While updates to the Star Wars logo and the border that encircles the card back would be appreciated, the most egregious issue for many that needs urgent updating is the “name pill.” There are major issues with the style of the font, the size of the font, the color of the backgrounds Hasbro uses and the shape of the name pill. Hasbro needs to refamiliarize themselves with how Kenner labeled the figure’s names and how they placed them on the card art. The primary name is more substantial and sits above the smaller subtitled name (which also goes inside of parentheses).

I want to know why Hasbro isn’t using the Avant Garde font. And why isn’t a bigger size of the font used? Right now it’s lost in the name pill. The character’s name doesn’t stand out. Heck, we were able to find and utilize that font for our vintage Kenner RDRs. The font alone makes all the difference in the world. Also, why can’t they match the right color of the backgrounds? Look how off the orange is on the modern Princess Leia Organa (Boushh) figure below. The colors aren’t bright enough an don’t “pop” the way they should. But all of the figures, regardless of color, are off as well and have the same problem. The shape of the pill is NOT elongated/stretched and slightly oblong. It’s perfectly rounded and in proportion with the thickness of the rest of the pill. I would love to see Hasbro correct this as well.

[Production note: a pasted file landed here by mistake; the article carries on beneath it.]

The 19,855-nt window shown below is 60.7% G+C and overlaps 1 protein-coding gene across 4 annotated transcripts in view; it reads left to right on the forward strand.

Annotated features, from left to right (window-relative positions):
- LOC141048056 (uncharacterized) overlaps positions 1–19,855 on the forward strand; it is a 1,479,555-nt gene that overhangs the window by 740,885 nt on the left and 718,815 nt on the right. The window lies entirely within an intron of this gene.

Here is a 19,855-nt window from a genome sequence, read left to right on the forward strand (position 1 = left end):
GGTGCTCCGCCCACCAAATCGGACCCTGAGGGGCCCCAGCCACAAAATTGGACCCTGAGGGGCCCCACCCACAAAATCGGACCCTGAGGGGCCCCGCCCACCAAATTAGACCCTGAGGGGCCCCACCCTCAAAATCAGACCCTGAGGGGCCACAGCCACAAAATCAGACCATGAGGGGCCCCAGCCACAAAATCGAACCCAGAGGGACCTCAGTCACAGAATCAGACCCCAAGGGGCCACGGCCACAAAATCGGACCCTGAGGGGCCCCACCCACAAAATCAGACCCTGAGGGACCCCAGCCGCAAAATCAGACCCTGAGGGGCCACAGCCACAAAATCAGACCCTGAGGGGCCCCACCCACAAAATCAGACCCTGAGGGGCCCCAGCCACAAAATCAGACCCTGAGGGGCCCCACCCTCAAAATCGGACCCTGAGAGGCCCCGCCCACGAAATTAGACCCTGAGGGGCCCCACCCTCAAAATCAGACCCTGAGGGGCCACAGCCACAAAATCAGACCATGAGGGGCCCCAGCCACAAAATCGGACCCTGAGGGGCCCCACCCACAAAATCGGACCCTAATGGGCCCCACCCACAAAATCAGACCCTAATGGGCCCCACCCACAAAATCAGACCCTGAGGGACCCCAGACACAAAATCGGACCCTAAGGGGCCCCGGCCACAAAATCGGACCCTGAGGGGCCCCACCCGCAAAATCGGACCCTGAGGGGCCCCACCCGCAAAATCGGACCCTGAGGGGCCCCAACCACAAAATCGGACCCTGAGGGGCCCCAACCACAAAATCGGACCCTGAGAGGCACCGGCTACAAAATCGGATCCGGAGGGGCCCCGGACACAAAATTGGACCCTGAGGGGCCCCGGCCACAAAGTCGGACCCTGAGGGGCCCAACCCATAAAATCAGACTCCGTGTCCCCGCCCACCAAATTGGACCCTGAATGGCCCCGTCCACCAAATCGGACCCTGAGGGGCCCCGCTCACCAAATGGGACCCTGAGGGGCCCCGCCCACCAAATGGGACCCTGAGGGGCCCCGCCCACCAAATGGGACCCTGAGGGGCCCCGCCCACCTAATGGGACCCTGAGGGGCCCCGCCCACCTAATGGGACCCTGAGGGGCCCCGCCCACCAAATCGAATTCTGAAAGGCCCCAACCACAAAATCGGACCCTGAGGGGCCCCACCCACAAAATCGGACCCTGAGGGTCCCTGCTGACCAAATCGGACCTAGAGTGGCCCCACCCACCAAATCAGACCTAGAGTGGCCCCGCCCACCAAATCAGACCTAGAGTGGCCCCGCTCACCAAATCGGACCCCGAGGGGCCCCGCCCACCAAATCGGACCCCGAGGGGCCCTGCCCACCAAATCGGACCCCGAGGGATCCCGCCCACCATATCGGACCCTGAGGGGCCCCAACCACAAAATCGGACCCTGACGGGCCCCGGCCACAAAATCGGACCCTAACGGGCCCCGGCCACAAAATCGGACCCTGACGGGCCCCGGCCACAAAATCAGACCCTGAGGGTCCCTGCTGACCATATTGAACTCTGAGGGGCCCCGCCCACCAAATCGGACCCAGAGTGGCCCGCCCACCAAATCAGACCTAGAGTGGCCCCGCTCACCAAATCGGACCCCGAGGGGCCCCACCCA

Klaatu (In Skiff Guard Outfit) Example

You can see most or all of the same problems on the Klaatu (Skiff Guard) figure too. They not only ignore the way the vintage Kenner figure was named, but they show little regard for what keeps it a classic figure by ignoring these essential details. While we’re all for them updating the backgrounds slightly to improve them, why do they go in an entirely different direction with color? Klaatu’s background shouldn’t be as gray as it is. And again, if they added some gold into the log and the racing stripe around the figure, it would brighten up the card art tremendously. Kenner used these brighter colors to contrast against the featured figure, to enhance it and focus on it.

As you can see, Hasbro shapes the name pill depending upon how they feel at the moment or by which direction the wind is blowing. Klaatu (Skiff Guard) has an utterly different-shaped name pill than Princess Leia Organa (Boushh). Shouldn’t they remain consistent shapes throughout the entire line? Look at the harsh curve present on the modern Klaatu (Skiff Guard)’s nameplate/pill.  It almost looks boxy. And once again, the subtitle of “Skiff Guard” should be below the word “Klaatu” in a smaller font and within parentheses. I am unable to process why they ignore these critical details.

Let us know how you feel about the visual aesthetics of The Vintage Collection packaging. Let us know if it’s affecting your full enjoyment of the line or not. Again, loose collectors won’t care, but 50% of The Vintage Collection experience is the visuals.